We suggest that equitable and inclusive development is outcome-driven for residents and begins by prioritizing community engagement and clearly linking that engagement to actionable initiatives with measurable results. This is a challenge facing nearly every city government and community leader because often these efforts must include recognizing the inequitable results of past policies and taking active efforts to rebuild community trust. Our work profiles how those stakeholders are seeking and finding common ground, before lawsuits are filed or projects are cancelled.
We break our insights into a Determine-Design-Evaluate framework to profile how governments and communities can work together effectively to ensure that a community’s goals and priorities are reflected in economic development efforts and create equitable and inclusive outcomes.
Equitable community engagement practices acknowledge a shared history and often coalesce around data-driven findings that establish a common understanding of today’s challenges. They move engagement from a process to inform residents to a forum centered on listening, learning, partnering, and empowering the community to be part of the decision-making process—long advised by Sherry Arnstein and International Association for Public Participation. Both residents and organizations slowly engage more voices as trust and respect are built. Sustaining trust and respect requires that people’s time, expertise, and contributions are valued (and compensated financially).
Residents tend to offer a more holistic view of what can make their communities better. Responsive, holistic programs and policies must not rely exclusively on narrow individual government agencies’ or departments’ work plans to achieve community priorities. Cross-government and external partnerships that engage civic societies, the private sector, and anchor institutions across the community are usually necessary to make desired progress on community priorities. These efforts are place conscious, people-centric, and expand business and economic initiatives to reach small neighborhood businesses, overcoming the problems of place-based financial-centric strategies highlighted by Josh Goodman. In addition, appropriate resources should be devoted to continued engagement, program design, and implementation.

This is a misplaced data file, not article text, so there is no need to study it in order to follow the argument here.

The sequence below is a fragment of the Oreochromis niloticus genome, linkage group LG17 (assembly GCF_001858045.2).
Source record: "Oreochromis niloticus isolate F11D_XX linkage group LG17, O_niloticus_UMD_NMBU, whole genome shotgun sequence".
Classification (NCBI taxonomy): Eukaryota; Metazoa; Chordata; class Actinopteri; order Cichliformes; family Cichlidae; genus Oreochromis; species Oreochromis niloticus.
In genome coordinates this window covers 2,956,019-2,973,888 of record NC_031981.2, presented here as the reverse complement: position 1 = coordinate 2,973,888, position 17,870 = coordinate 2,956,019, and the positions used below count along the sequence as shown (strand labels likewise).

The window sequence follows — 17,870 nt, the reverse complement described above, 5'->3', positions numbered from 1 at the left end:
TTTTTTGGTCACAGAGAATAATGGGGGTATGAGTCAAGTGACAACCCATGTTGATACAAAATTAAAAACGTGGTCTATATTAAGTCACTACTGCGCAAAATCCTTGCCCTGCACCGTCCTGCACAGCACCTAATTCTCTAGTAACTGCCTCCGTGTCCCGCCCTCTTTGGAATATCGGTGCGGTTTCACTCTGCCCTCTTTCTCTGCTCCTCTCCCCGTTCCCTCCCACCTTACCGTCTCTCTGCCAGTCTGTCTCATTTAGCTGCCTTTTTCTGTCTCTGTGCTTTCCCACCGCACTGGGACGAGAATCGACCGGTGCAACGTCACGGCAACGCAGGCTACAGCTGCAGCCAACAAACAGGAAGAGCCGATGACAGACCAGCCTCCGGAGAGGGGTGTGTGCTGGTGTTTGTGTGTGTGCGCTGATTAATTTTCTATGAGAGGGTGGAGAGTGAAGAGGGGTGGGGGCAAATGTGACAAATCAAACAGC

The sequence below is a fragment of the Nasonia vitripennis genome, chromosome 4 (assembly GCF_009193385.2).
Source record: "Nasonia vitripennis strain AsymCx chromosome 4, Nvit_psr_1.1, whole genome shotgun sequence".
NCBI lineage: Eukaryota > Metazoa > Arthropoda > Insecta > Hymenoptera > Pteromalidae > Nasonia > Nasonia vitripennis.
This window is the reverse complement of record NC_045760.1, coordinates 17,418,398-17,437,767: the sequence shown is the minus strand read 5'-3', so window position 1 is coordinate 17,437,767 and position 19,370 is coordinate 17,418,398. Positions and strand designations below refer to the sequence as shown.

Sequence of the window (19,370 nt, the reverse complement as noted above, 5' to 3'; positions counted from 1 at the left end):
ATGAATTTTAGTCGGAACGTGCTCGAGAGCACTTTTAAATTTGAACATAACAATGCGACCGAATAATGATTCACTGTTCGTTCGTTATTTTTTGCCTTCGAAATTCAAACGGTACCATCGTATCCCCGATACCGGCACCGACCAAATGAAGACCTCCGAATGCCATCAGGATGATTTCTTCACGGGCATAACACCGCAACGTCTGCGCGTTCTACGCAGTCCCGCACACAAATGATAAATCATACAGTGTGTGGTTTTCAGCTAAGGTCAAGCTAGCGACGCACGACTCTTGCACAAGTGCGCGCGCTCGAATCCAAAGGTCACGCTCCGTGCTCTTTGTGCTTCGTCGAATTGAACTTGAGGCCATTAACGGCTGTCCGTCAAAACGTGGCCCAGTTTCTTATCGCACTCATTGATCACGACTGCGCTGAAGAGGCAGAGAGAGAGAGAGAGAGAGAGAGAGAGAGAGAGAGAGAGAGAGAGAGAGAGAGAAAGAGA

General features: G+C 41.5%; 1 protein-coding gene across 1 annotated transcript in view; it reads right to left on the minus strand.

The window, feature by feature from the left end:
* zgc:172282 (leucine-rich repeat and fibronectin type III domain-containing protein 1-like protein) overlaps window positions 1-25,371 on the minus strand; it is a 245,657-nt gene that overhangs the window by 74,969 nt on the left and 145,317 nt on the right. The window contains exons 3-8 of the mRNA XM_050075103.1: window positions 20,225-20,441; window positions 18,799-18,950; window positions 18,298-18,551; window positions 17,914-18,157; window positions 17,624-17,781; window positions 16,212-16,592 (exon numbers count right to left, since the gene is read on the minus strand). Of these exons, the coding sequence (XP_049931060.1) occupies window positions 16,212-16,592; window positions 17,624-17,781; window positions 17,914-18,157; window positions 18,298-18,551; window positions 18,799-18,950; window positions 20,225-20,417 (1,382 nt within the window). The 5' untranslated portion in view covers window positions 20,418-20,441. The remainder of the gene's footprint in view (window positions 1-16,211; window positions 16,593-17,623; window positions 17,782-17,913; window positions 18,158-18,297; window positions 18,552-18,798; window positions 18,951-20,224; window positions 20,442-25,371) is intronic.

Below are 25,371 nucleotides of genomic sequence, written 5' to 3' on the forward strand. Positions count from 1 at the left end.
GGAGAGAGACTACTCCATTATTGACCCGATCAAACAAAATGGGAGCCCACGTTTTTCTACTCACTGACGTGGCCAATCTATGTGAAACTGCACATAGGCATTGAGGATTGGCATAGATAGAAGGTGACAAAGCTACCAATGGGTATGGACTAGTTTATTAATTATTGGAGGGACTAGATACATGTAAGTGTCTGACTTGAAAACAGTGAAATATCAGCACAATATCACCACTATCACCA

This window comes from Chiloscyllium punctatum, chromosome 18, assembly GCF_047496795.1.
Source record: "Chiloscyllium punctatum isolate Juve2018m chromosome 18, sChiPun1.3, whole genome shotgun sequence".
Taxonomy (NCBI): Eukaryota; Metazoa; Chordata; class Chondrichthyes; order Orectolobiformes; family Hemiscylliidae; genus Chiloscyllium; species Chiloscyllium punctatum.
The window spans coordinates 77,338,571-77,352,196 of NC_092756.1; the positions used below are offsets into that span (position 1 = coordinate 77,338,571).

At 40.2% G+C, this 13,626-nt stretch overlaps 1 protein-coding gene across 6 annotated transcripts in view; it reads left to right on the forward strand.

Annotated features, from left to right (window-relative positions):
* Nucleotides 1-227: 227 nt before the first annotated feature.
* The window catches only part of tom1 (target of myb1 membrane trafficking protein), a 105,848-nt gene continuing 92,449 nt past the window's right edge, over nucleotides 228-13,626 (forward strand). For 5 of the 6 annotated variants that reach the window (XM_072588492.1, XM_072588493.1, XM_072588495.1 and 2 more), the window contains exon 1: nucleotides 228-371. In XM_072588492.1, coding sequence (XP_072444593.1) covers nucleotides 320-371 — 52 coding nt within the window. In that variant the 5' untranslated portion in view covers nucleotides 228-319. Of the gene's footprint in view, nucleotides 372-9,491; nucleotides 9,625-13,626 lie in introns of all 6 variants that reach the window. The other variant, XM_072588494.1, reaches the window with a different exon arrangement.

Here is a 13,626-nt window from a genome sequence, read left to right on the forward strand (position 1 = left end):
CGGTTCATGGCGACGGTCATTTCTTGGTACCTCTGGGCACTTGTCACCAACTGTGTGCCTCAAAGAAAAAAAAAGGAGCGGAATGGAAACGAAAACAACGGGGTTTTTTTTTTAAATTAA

We call for a new set of in-between indicators that are “just right”, using metrics, key performance indicators, dashboards, and annual reports that engage community partners in the data collection and provide meaningful transparency and accountability for economic development efforts and equitable engagement processes. Skepticism of glossy reports that “sell” results has led to more serious attempts to measure and report on outcomes achieved on behalf of the community. Our scan of proposed measurement and evaluation structures suggests that much data will be collected and disseminated, but many communities will still struggle to provide high-quality, valuable reporting that will truly inform residents about how communities are changing in line with their priorities. Thoughtful and effective storytelling can also be a useful addition to “just right” formal metrics by providing relatable, tangible examples that connect programs and policies to community priorities.
Reflecting Community Priorities In Economic Development Practices exhibits the various determine-design-evaluate methods that can guide investments that actively address historical inequities of economic development and engender greater trust after years of divisiveness with surrounding communities.